Lack of Zoning Rules Spurs Solar Plan’s Move to Canaan

Published: 8/5/2016 9:15:54 AM
Modified: 6/23/2015 12:00:00 AM
Enfield — A solar advocate is bringing his plans for a roughly 11/2-acre array to downtown Canaan after neighbors and officials in Enfield raised concerns about a residential Main Street parcel he was eyeing for the project.

The developer, Enfield resident Philip Vermeer, said he hopes that the 372 panels on leased land behind Canaan Hardware will be up and running by August.

“They’re pleased to have something coming into town,” Vermeer said, noting that the project was able to move forward in Canaan because the town has fewer zoning ordinances than Enfield.

Canaan Town Administrator Mike Samson concurred with Vermeer’s assessment of the level of enthusiasm for the project in Canaan. Vermeer will need to get a building permit, Samson said, but that the process is “nothing exciting” and Vermeer’s ability to move forward “won’t be in any way impacted by it.”

Meanwhile, Enfield officials and Vermeer say the review process in Enfield — where Vermeer unsuccessfully applied for a variance to build a commercial project in a residentially zoned neighborhood — highlighted a need to update the town’s zoning regulations in order to address renewable energy projects more directly, especially solar.

Currently, Vermeer said, “there’s really nothing in the zoning regulations that allow for renewable energy.” As chairman of the town’s Energy Committee, he said, he’d like to help draft a zoning bylaw that townspeople could vote on by Town Meeting 2016.

Phil Neily, the town zoning administrator, said the “best thing that came out of this” application process was that people started talking about the need to regulate renewables on the local level — whether or not they supported Vermeer’s proposal.

Vermeer, of Vermeer Group LLC, had proposed the array be built on a former horse pasture on land he owns at 130 Main St. Vermeer, who lives on the other side of Route 4, owns rental properties at the Main Street address and has already installed a few ground-mounted solar arrays to power those homes and a 
barn.

The Zoning Board of Adjustment this month unanimously denied Vermeer’s request for a variance to build the larger array, which would operate on a group “net metered” setup to benefit houses who signed onto the project, finding that his application did not meet several standards for granting a variance for a commercial project in a residentially zoned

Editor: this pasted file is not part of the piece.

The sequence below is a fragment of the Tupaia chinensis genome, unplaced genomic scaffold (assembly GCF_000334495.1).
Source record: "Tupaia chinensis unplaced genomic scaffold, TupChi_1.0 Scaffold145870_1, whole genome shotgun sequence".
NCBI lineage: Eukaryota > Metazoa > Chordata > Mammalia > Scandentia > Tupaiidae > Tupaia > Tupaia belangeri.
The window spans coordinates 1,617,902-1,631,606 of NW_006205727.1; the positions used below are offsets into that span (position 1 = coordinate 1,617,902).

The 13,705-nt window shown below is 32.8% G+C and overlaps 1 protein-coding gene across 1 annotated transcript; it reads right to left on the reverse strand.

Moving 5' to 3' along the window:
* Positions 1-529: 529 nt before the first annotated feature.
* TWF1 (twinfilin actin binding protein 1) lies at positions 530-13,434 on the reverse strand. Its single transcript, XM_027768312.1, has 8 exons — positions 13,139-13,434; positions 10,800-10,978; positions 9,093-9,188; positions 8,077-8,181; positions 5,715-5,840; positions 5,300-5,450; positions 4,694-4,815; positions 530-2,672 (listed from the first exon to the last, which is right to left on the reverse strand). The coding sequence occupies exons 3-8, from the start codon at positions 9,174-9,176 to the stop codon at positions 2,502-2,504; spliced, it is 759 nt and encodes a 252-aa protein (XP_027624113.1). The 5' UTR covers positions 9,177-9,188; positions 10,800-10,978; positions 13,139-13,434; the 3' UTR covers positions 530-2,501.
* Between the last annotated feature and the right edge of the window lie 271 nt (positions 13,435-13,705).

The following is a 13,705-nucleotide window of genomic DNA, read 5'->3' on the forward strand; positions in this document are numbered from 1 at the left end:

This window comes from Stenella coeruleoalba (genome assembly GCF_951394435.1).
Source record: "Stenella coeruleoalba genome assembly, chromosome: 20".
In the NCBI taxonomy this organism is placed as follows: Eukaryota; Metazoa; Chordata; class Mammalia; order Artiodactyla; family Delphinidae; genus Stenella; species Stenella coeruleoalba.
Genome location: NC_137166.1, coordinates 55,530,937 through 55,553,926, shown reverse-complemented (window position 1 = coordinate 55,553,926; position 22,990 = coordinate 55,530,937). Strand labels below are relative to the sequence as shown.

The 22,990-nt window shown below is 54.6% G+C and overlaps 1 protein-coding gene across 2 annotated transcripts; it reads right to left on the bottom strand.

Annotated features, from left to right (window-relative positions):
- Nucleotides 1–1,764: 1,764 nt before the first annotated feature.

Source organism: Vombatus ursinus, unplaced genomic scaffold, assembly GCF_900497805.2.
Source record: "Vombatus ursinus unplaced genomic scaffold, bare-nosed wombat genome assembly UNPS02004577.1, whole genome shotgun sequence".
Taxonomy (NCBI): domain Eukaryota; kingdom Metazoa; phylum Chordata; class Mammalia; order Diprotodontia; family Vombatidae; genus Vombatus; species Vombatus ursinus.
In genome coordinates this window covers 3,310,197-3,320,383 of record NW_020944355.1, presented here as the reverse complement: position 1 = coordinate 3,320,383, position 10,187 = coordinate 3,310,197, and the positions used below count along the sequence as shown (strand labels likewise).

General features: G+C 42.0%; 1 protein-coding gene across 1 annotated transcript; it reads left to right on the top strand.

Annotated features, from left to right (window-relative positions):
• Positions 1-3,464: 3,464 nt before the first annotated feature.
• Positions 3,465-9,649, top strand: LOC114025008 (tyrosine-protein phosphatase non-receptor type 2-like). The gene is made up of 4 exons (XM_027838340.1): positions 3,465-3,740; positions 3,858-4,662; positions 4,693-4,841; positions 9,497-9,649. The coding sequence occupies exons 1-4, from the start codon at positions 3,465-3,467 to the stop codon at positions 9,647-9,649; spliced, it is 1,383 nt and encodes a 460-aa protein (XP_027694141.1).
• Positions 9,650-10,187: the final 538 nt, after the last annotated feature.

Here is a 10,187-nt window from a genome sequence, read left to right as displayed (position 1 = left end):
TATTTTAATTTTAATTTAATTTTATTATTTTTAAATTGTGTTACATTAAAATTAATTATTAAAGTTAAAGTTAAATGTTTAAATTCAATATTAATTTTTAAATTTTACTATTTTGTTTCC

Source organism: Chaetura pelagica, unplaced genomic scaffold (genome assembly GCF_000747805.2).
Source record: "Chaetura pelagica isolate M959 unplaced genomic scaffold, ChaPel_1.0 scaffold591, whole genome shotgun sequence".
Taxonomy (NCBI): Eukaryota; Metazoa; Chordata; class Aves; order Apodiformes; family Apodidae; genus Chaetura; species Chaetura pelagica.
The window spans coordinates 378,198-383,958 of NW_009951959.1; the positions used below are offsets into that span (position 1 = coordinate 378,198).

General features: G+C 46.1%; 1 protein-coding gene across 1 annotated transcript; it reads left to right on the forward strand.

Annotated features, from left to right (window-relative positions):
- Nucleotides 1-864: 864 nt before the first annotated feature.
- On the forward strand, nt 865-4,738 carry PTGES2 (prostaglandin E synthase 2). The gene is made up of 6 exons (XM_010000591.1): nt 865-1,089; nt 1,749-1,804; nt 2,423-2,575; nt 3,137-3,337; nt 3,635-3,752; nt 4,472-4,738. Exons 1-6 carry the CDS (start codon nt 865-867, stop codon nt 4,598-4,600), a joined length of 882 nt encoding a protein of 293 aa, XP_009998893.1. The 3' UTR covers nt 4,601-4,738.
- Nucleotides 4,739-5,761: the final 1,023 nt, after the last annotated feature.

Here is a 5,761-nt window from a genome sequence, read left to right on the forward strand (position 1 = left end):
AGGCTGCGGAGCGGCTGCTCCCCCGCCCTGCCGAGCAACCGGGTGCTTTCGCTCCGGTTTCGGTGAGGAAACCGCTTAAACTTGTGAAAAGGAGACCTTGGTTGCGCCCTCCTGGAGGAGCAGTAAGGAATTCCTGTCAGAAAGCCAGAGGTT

area.

According to the minutes, several in attendance at the June 9 meeting called for the town to collectively designate the appropriate areas for solar arrays through new zoning bylaws, which would require a Town Meeting vote.

Among them were John Kluge, of the Selectboard and Planning Board, who said he worried that granting a variance for the Vermeer proposal could set a precedent to allow other projects without a regulatory structure, according to the minutes.

Neighbors also raised questions about the appropriateness of the Main Street location. Although Vermeer said that the array would be visible only in a “glimpse” from most public locations, neighbors said they were concerned about the array’s impact on their property 
values.

Ruth R. Lovejoy, whose family has lived in the area for generations, said the array would be a blight on the neighborhood.

“Inasmuch as Mr. Vermeer does not actually live in the vicinity of his proposed solar farm, it is understandable that he would ignore that aesthetic injury his enterprise will cause,” she wrote in a letter that was read during the meeting.

In the group net metering setup, the energy created by the solar array is put onto the grid and sold to power companies — in this case, Liberty Utilities — and electricity consumers sign up with the developer to use up the amount of energy created, which allows the utility to accurately plan ahead. If that group of houses uses less energy over the course of the year than what was created by the array, they have to pay Liberty Utilities, Vermeer said, so it’s beneficial to get as many properties signed up as possible.

Vermeer, who is also president of the nearby Community Lutheran Church, had said that he would be taking a 5 percent return on investment, with the rest of the profits — estimating them to be in the ballpark of $6,000 annually — going to the church.

He said the younger spectrum of the crowd was on board with the project, finding value in living near solar arrays, and he wants to build on their interest.

“We’ve got some educating to do and we’ve got to get some new generation folks interested in the local politics to get some of those regulations more contemporary, more beneficial for renewable energy,” Vermeer said. “We’re very vulnerable, the Northeast right now. Everybody knows it with the (power) bills right now.”

Maggie Cassidy can be reached at mcassidy@vnews.com or 603-727-3220.




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